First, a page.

IBS or Irritable Bowel Syndrome is a very common condition characterised by abdominal pain and cramping, bloating, irregular or loose stools, sometimes with urgency.
IBS is the reason I became a Nutritionist as I suffered with this considerably during my 20’s. Sufferers (like me) often have a history of high antibiotic use, which contributes to disrupted gut flora, generally found in people with IBS. 
IBS can affect different parts of the gut where the wrong type of bacteria can flourish, such as SIBO (Small Intestinal Bacterial Overgrowth). This is where there is increased bloating (and sometimes burping) in the upper gut, the small intestine, often as a result of medications that supress stomach acid. This is generally treated with herbs that reduce the levels of unwanted bacteria and a diet low in fermentable starches (FODMAP) for about a month.
Some people feel a tight band across their stomach when they eat certain foods, this is generally related to a food intolerance such as gluten, dairy, eggs or chocolate.
Other people experience bloating or cramping in the lower colon which is where favourable bacteria help dispose of waste and fibre, they may also have an overgrowth of yeast, parasites or pathogenic bacteria which can be identified via a private stool test, and then treated accordingly.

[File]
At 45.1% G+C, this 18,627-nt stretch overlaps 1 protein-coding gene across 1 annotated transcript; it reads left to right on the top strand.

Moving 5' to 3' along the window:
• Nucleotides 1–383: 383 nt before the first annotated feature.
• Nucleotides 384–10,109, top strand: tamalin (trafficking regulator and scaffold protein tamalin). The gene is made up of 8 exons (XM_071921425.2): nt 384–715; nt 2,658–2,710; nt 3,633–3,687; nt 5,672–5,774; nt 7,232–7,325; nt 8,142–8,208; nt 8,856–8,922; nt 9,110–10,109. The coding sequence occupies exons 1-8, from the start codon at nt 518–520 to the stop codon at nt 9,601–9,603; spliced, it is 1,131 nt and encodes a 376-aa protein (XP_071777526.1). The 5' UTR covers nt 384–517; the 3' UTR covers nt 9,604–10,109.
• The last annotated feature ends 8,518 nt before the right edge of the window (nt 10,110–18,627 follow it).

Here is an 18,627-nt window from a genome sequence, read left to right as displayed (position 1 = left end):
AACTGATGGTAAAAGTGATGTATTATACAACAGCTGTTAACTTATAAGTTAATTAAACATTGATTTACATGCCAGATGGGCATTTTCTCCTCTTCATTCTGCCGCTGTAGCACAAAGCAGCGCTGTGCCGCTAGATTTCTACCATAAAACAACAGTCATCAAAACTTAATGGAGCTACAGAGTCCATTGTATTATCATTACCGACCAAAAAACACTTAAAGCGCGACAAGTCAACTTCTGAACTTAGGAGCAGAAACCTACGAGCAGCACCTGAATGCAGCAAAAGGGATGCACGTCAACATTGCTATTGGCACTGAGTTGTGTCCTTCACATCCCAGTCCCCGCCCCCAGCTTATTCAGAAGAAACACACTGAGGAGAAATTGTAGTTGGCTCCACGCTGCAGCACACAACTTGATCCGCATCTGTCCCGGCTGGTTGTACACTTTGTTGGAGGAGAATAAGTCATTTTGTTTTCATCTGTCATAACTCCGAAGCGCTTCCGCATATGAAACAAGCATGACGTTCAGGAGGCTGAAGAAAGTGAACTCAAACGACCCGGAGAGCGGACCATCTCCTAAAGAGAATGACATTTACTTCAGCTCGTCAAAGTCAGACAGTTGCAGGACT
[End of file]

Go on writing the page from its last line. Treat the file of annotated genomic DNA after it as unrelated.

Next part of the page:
Removing key food intolerances for a month until symptoms subside and then reintroducing them carefully one at a time is a useful way of addressing food intolerances https://www.ncbi.nlm.nih.gov/pubmed/24582764
Probiotics are very helpful for reducing wind and normalising stools but be careful of ones that contain high levels of prebiotics as this can increase wind.
Stress can also play a part, and studies have found that high stress impacts on the levels of both favourable and unwanted gut bacteria https://www.ncbi.nlm.nih.gov/pubmed/28336545
Slowly increasing fibre from vegetables can help increase the number and diversity of gut flora, but this is best done under the guidance of a Registered Nutritional Therapist to choose the right vegetables and to give advice on cooking guidelines for certain vegetables to minimise bloating.
For more information go to www.whatseatingyou.co.uk

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